Grumpy said:
I agree with him that if you have a drip edge vent you probably wouldn't want to put in soffit vents... But if it were my house or project I wouldn't have used the drip edge vent in the first place. I'd have created the soffit vents. You can create much more air flow with a soffit vent, than the drip edge vent. Also the drip edge vent can easily become clogged, ESPECIALLY if you have a gutter.

The cobra vent can become clogged but it's not likley. It's easy to check and clean if necessary.

You have a 860 sq ft attic. You need minimum 27' of ridge vent, with EQUAL intake ventilation. You'd need a minimum of 9 16"x8" soffit vents or 54' of continuous soffit vent, or 54' vented drip edge. You said you have 36' of drip edge vent?!

Did you ever check your attic for draft? Using a cigarette lighter and watching the flame is a good way. Be careful not to hold it near anything flammable. If there is a draft the flame will flicker.

If you install an attic fan you MUST remove the ridge vent. $80 is way WAY cheaper than I'd charge to install. The fan is about $50 at the store for an 1170 CFM (medium duty), which is what you'd need for your attic. Also if you do install a fan, most manufacturer's recommend upgrading your intake ventilation or the motor will burn out. In this case you'd need 14 16x8 vents or 86' of soffit/drip vent.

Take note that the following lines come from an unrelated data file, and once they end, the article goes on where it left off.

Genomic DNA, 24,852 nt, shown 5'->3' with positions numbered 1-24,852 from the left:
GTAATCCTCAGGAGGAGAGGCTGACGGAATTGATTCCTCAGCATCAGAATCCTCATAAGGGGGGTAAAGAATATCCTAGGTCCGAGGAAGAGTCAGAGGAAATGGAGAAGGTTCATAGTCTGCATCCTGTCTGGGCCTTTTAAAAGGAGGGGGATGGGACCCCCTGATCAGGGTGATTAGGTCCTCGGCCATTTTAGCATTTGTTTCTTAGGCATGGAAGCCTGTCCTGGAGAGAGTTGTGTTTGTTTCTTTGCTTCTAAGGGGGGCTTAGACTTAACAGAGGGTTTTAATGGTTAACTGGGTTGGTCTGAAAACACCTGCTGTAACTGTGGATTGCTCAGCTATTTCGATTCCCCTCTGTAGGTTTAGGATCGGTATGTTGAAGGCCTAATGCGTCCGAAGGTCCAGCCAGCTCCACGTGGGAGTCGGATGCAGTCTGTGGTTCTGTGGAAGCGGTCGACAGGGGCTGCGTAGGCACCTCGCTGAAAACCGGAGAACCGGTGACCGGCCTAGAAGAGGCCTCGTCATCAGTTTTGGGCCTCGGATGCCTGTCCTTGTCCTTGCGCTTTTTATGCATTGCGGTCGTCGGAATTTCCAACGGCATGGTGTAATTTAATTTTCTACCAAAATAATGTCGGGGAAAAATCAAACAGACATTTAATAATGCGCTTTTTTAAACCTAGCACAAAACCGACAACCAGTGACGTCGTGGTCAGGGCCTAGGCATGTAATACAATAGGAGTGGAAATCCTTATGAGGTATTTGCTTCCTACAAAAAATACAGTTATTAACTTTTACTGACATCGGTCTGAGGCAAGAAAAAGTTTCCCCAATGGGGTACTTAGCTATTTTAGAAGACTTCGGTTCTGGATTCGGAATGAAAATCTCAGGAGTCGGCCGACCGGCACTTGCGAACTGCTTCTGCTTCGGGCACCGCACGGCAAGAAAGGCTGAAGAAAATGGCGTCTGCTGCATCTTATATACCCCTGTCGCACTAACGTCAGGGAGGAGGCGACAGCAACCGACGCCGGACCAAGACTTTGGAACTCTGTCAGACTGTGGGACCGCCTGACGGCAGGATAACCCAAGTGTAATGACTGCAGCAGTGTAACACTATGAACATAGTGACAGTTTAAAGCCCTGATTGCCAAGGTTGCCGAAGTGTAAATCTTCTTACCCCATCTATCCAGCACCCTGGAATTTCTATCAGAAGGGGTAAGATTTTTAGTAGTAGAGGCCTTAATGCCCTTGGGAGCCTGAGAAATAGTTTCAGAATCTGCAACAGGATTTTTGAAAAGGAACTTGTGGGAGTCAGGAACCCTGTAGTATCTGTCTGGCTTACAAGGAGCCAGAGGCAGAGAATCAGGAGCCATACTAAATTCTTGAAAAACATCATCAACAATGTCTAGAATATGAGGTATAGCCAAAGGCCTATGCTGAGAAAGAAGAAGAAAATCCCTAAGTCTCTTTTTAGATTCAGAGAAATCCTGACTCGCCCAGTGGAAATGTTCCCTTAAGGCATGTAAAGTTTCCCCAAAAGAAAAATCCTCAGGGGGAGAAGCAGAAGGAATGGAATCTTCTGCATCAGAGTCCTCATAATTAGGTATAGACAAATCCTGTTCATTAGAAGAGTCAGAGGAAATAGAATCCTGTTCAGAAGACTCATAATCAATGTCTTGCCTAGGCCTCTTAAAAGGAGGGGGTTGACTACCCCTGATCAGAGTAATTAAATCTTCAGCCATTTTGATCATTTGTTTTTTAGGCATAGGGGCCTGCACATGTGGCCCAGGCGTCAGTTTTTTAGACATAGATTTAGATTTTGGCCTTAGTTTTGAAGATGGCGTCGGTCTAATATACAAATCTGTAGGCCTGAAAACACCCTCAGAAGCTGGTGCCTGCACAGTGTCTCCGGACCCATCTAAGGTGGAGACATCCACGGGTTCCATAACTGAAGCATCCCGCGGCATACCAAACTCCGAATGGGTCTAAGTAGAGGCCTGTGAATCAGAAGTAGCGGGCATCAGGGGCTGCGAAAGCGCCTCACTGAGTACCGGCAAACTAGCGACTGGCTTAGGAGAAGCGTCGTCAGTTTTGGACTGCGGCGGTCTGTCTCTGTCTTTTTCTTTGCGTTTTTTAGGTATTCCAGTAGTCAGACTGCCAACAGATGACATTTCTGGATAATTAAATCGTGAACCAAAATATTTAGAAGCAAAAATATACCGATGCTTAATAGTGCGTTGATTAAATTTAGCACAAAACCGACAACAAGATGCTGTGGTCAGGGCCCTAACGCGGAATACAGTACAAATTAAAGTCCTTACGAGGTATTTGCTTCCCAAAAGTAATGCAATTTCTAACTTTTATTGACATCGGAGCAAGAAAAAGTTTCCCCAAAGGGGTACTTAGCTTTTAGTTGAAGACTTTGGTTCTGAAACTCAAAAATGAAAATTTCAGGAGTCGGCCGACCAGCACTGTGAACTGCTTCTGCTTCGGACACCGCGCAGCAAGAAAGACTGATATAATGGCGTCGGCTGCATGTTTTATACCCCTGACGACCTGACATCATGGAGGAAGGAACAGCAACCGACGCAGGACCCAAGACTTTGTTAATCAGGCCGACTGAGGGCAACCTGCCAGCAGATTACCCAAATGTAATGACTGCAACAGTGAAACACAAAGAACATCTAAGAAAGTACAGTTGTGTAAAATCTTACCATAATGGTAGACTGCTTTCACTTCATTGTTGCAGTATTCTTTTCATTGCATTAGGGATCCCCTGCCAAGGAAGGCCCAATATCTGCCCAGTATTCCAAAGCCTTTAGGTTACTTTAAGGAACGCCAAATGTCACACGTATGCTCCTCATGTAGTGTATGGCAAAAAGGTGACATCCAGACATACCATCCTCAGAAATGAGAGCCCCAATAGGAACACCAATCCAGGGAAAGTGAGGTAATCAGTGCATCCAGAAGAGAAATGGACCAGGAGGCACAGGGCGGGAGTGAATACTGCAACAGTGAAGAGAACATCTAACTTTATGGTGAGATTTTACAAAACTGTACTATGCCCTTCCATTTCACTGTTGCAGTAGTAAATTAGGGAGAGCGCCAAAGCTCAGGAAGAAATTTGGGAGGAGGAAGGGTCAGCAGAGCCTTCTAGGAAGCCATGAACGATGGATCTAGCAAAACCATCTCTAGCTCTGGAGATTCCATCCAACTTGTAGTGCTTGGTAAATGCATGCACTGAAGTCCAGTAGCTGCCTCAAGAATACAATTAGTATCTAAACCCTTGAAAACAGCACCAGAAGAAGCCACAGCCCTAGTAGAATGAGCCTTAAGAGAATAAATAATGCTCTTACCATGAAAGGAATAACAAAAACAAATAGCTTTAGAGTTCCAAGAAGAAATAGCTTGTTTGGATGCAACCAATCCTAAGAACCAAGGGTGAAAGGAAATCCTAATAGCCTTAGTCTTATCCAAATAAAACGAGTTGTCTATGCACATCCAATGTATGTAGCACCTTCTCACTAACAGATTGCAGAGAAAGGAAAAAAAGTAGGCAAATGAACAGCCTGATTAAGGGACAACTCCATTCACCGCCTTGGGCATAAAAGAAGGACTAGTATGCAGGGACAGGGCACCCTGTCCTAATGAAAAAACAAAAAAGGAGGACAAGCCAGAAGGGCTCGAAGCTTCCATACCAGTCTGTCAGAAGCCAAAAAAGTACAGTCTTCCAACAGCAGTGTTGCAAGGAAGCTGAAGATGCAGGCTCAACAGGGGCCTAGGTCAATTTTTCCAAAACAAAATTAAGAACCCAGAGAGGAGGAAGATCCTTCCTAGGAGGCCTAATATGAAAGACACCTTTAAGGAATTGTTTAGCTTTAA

The house is 36 ft. long, so I have 72 ft. of drip vent. 36x2=72 ft.
I checked the draft with a lighter but I left the pull down stairs open and I think I need to do it over with them closed.
If I did install a fan how would I add more drip edge, it covers the whole length of the house.
Either way it sounds like i'm stuck till spring.
 

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Discussion Starter #20
The first contractor who has looked at this attic states the cobra vent I have is known for it's poor performance and suggests replacing with an AIR VENT II ridge vent. He also states that the cut away on my roof sheathing at the ridge pole does not seem to be very large and would increase this gap when putting in the AIR VENT II.

This to me seems like a good first step to trying to pinpoint the cause of the humidity. Obviously I will be continuing to seal all air leaks in attic floor also.

How much should it cost to take of the cobra and put in the new 36 foot AIR VENT II?